Vaccinations have proven to be one of the most important methods available to protect children from a number of life-threatening and disabling diseases. When a child is immunized, the vaccine stimulates the immune system to produce antibodies—the same way the body would respond if the child were exposed to the disease. The resulting immunity is what makes vaccines such powerful medicine. Unlike most medicines that treat and cure disease, vaccines prevent them!

Why are vaccinations important?

There are a variety of reasons why getting vaccinated is important for children and, on a wider scale, all global citizens.

  1. Immunizations save lives. Because of advances in medical science, some diseases that once injured or took the lives of thousands of children have been eliminated (such as polio). Other diseases are rarely seen, thanks to safe and effective vaccinations (such as measles and whooping cough).
  2. Vaccinations are safe and effective. Vaccines are only given to children after a long and careful review by scientists, doctors, and health care professionals, as well as extensive testing by the Food and Drug Administration. Vaccines can cause some discomfort, pain, redness, or tenderness at the site of injection, but this is minimal compared to the pain, discomfort, and trauma of the diseases these vaccines prevent.
  3. Unvaccinated people may be denied access to certain places and activities. A child who is not vaccinated for a preventable disease can be denied attendance to schools or child care facilities.
  4. Immunizations save families time and money. . Some  preventable diseases result in prolonged disabilities that require long-term care and additional medical costs.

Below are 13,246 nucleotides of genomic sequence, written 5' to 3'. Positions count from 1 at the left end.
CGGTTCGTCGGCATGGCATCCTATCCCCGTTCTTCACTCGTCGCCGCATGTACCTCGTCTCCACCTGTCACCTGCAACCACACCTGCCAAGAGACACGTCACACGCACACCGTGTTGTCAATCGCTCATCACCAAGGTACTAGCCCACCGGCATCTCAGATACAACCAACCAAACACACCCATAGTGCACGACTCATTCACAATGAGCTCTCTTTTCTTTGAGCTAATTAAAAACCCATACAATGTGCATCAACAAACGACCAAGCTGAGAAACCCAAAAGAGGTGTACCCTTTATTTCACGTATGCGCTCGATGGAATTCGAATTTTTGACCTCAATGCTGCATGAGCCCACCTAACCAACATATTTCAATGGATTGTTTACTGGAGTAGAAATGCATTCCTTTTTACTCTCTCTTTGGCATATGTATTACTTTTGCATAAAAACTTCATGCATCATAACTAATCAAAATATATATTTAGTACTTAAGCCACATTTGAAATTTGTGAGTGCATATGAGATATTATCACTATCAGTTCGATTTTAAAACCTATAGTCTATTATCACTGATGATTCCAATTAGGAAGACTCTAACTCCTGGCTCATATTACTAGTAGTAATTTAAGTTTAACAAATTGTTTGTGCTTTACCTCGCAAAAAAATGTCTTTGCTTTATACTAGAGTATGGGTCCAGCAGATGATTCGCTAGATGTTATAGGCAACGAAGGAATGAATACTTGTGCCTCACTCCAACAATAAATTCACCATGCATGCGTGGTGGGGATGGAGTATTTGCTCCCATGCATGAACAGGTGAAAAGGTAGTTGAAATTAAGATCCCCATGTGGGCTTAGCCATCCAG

5. Immunization protects future generations. In just a few generations, vaccines have reduced and, in some cases, eliminated many deadly or debilitating diseases. For example, smallpox vaccination eradicated the disease worldwide. If we continue vaccinating, some of the diseases affecting children today will be eliminated in the future.

What if we stopped vaccinating?Blog-Thumbnail-Vaccinations-300x250

According to the Centers for Disease Control and Prevention (CDC), diseases almost unknown today would stage a comeback. Other diseases that are nearly under control would grow into epidemics.

For example, in 2000, the U.S. declared that measles was eliminated from this country. That means that there is the absence of continuous disease transmission for 12 months or more. The U.S. was able to eliminate measles because it has
a highly effective measles vaccine and a strong vaccination program that achieves high vaccine coverage in children. However, the outbreak in several U.S. states in late 2014/early 2015 was caused by measles being brought into the country by unvaccinated travelers (Americans or foreign visitors) and spread to other people who are not protected against the measles. Pockets of unvaccinated people have been increasing, which poses a threat to those who can’t get vaccinated because they are too young, have weakened immune systems, or another medical condition in which getting vaccinated would pose a serious health risk.

Diseases like the measles increase the likelihood of serious childhood illness and mortality, so vaccinations are the first and best defense for a healthy population.

For more information about immunizations for children with special health care needs, visit the CDC at http://www.cdc.gov/vaccines/parents/index.html.

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